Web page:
The Authority’s Stations: North-East England 

15 June 2023 tbs.pm/79097

8 NORTH-EAST ENGLAND

BURNHOPE (Channel 8)

Company: Tyne Tees Television

 

Map of the coverage area of Burnhope

 

Population
within measured contours
Primary 2.48 mn. Secondary 0.19 mn. Fringe 0.05 mn. Total 2.72 mn.
Channel Band III Channel 8 (vertically polarised)
Vision Carrier Frequency Nominal 189.75 Mc/s. Actual 189.75675 Mc/s
Sound Carrier Frequency Nominal 186.25 Mc/s. Actual 186.27 Mc/s
Effective Radiated Power Vision 100 kW maximum. Sound 25 kW maximum
Power of Transmitters Vision (peak white) 4 kW. Sound (carrier) 1 kW
Heights above sea level Site 800 ft. above sea level. Mean aerial 1,500 ft. above sea level
Location 1° 42′ 50″ W. 54° 49′ 25″ N.

 

 

The important highly-populated industrial and agricultural area of North-East England, between the eastern slopes of the Pennine Chain and the sea, lies beyond the range of the Emley Moor transmitter in Yorkshire. Another station was therefore needed to provide an Independent Television service for this area.

A high site was found at Burnhope, about ten miles south-west of Newcastle-upon-Tyne, the major city in the area. It was within a few miles of the existing Band I station at Pontop Pike. Finding a site presented no special difficulty except the importance of avoiding land liable to mining subsidence, which abounds in this locality. This was responsible for some delay while the records were searched and test bores made.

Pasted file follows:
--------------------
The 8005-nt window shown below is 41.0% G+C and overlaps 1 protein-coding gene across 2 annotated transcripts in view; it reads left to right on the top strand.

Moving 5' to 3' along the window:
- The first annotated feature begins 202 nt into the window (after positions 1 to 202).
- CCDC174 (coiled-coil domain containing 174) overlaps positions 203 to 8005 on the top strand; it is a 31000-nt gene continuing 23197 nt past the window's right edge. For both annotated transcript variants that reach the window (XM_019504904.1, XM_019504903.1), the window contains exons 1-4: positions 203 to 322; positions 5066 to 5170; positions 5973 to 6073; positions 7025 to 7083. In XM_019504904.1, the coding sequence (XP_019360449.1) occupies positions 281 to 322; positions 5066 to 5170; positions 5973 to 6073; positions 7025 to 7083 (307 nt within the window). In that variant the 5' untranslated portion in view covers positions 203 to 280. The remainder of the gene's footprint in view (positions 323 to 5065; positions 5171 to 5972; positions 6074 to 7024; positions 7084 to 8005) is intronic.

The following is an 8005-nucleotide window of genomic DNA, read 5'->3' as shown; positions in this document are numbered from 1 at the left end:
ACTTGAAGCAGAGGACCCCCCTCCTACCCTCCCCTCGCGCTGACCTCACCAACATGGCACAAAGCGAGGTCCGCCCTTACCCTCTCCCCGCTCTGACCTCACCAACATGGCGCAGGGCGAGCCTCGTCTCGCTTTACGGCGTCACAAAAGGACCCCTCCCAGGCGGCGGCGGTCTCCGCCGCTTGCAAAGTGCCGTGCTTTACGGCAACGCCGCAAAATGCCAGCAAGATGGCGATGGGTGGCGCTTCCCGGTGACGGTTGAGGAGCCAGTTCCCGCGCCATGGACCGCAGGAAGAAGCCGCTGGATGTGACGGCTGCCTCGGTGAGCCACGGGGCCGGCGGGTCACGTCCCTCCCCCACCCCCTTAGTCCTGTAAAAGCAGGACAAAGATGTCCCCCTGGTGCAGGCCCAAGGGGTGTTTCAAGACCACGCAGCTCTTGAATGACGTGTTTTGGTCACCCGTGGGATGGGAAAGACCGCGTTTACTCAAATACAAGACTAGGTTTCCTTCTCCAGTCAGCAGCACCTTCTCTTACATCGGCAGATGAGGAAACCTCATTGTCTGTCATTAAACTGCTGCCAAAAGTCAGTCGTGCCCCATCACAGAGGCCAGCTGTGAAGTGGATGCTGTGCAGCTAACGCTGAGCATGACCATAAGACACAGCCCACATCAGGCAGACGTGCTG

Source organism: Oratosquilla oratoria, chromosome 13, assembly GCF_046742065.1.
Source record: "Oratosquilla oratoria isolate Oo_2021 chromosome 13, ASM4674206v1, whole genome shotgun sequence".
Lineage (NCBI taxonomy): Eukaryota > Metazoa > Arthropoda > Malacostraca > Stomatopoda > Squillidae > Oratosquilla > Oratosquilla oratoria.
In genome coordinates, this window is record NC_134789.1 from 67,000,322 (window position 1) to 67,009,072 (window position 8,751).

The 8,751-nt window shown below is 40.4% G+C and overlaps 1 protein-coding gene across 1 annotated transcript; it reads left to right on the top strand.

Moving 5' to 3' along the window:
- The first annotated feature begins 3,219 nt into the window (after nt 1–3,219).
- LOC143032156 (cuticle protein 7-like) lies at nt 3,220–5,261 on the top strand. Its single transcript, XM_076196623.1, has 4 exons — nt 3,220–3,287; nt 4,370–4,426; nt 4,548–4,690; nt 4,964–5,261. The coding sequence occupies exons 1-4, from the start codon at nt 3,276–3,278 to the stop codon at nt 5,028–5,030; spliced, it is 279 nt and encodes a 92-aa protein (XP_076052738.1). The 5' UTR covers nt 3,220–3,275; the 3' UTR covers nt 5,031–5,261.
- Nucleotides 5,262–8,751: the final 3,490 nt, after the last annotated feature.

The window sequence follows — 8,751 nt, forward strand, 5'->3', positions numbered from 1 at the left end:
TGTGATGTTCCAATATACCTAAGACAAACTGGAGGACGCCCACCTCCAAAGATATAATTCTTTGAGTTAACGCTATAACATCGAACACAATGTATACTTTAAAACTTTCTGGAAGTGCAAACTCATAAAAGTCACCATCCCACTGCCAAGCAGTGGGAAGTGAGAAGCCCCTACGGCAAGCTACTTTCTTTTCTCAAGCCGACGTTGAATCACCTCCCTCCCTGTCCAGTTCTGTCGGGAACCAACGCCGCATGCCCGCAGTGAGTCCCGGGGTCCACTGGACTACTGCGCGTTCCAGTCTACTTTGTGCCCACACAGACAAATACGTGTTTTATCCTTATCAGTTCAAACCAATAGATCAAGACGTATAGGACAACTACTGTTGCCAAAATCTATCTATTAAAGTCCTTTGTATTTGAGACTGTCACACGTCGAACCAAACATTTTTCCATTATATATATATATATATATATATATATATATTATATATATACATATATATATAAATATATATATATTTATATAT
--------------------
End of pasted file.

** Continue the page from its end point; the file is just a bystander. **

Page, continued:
A mast 750 feet in height was needed to prevent “shadowing” in the rather hilly country and the maximum power of 100 kW which could be permitted on this channel was radiated in both the northerly and the southerly directions, so as to extend the service as far as possible. To the west the service is naturally blocked by the high barrier of the Pennine Chain and to the east its usefulness is limited by the North Sea. The power radiated in these directions was therefore limited to 20 kW and 70 kW respectively, no higher power being necessary. Again a special aerial had to be developed to give the required directional effect. The station went into programme service on 15th January 1959 and has fulfilled its predicted performance.

 

You Say

3 responses to this article

Timothy Evans 15 June 2023 at 5:01 pm

I grew up in West Hartlepool. We got our first telly in 1959. Reception both sound & vision was always better on Ch. 8 TTT a than on BBC Ch. 5. But BBC was far better. TTT was largely American imports such as westerns & cop drama every night & other junk.

Harald Stelsen 3 July 2023 at 7:30 pm

It is remarkable to see how small the VHF primary service area provided for Tyne Tees Television (and thus the limit on audience size and potential revenue for commercials) actually was compared to the service area when additional transmitters (Chatton and Bilsdale Westmoor) and relays (notably Haltwhistle) were added for UHF service.

Ultimately the geographic area served by Tyne Tees became greater than that of Granada which had shrunk considerably in 1968 with the splitting of the Northern region into North West (Winter Hill) and Yorkshire (Emley Moor).

Peter 16 May 2024 at 5:50 pm

Channel 8 from Burnhope was horizontal polarised to the best of my knowledge I remember fitting aerial on my shed roof.

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